Some experts say testosterone decline is a normal part of aging in men

Posted by Dr. Michael White, Published on July 14th, 2019

A middle-aged guy goes to see his testosterone physician, he's complaining about a host of problematic symptoms, some are vague or general: He's tired all the time, and especially lethargic in the afternoon, feeling somewhat sad or depressed at time when it doesn't call for it, and he's feeling down about his libido -- a touch anxious concerning his general manliness.

Would supplementing testosterone be a possible answer? Could he just require a steady boost of doctor monitored and prescribed testosterone replacement therapy? Testosterone being the vital androgen sex hormone produced by the adrenal glands and testicles, is essential for normal healthy function in both men and women. With respect to Testosterone, women produce about 15% to 10% of what a man produces. When testosterone declines, men can often feel it the most, because it can turn their lives upside down.

These days, watching commercials from drug companies might lead you to believe that testosterone replacement could be just what you need, but researchers say it's unclear whether the issues associated with aging decreased sex drive, less energy, reduced muscle mass are the result of low testosterone or other factors.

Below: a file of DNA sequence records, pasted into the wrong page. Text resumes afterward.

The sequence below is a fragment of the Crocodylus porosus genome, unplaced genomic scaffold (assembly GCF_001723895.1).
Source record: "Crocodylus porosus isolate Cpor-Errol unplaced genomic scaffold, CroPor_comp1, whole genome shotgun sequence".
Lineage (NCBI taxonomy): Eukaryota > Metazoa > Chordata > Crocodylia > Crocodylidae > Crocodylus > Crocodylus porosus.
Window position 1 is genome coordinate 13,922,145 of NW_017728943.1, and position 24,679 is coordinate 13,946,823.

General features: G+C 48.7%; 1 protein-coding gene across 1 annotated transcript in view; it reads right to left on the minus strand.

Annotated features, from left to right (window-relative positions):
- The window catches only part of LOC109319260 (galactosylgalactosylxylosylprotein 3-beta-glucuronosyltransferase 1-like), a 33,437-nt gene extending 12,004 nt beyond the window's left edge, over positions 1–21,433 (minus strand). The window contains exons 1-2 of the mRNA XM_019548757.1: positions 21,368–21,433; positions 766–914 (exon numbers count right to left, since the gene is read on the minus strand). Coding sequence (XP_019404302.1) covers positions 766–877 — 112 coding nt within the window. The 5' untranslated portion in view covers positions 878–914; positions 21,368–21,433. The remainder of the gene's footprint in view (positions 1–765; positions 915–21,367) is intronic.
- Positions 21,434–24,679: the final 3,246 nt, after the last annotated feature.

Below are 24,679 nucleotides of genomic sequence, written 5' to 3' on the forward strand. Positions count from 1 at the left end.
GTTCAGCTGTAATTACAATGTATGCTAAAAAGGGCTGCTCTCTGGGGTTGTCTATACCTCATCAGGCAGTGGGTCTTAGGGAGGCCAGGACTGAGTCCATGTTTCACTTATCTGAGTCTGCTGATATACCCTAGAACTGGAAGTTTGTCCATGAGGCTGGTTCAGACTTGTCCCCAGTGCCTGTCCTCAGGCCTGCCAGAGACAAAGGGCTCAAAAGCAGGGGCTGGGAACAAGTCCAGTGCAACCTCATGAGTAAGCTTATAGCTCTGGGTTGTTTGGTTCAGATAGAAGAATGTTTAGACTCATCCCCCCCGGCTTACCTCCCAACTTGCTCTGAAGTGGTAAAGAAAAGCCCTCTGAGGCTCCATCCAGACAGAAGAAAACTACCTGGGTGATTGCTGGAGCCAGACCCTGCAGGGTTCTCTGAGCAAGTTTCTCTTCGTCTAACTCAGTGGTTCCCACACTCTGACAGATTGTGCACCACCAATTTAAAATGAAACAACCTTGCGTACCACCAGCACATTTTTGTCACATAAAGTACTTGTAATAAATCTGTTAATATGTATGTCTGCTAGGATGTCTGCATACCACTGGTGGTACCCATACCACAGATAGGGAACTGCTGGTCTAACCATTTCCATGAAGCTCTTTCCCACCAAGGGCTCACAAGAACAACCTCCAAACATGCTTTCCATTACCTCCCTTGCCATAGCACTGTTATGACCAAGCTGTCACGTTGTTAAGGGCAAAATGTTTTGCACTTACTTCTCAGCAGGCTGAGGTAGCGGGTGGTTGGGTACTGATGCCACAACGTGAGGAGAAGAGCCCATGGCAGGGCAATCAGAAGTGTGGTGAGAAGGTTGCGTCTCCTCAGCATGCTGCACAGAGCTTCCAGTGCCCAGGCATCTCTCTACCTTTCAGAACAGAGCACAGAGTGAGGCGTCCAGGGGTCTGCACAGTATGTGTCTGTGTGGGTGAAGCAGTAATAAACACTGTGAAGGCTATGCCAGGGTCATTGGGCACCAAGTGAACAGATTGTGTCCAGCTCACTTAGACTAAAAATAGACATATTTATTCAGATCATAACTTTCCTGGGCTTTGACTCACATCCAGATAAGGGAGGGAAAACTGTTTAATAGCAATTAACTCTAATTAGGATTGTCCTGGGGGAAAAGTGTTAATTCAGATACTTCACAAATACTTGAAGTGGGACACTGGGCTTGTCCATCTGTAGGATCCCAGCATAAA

Often equated with youth, vigor, and strength, testosterone is responsible for the development of the penis and testes; it also helps build muscle and bone density, maintain adequate levels of red blood cells and helps keeps men confident and vibrant.

But as men age, the amount of testosterone in the body gradually declines. After age 30, a decline of about 1 percent a year begins and continues throughout the rest of a man's life.

There's substantial debate over whether decreasing testosterone levels need to be treated. Most experts say testosterone is about as useful as anti-wrinkle face cream when used to reverse the effects of aging.

Test results are hit or miss: Blood tests for testosterone are so unreliable, and saliva tests are even worse. Therefore, the federal Centers for Disease Control and Prevention has launched the Hormone Standardization Project to improve the accuracy and standardization of the lab data.

Nor can doctors diagnose a condition using a single measurement, because lab results vary and levels of testosterone tend to fluctuate throughout the day. The highest levels of testosterone are generally in the morning.

Meaning of low and average is unclear: Doctors don't exactly know what low is. Normal testosterone levels for any age are over 300 nanograms per deciliter. But the healthy range is extensive and spans between 250 and 1,100 nanograms per deciliter, said Neil Goodman, chairman of the hormone and reproductive medicine committee for the American Association of Clinical Endocrinologists.

In general, if it's under 200, the guy really has a problem that needs to be worked on, said Goodman, a professor of medicine at the University of Miami. It's the 200 to 300 range where no one can agree whether the symptoms are related to testosterone, said Goodman.

Reference

Experts say reduction of testosterone normal part of aging in men

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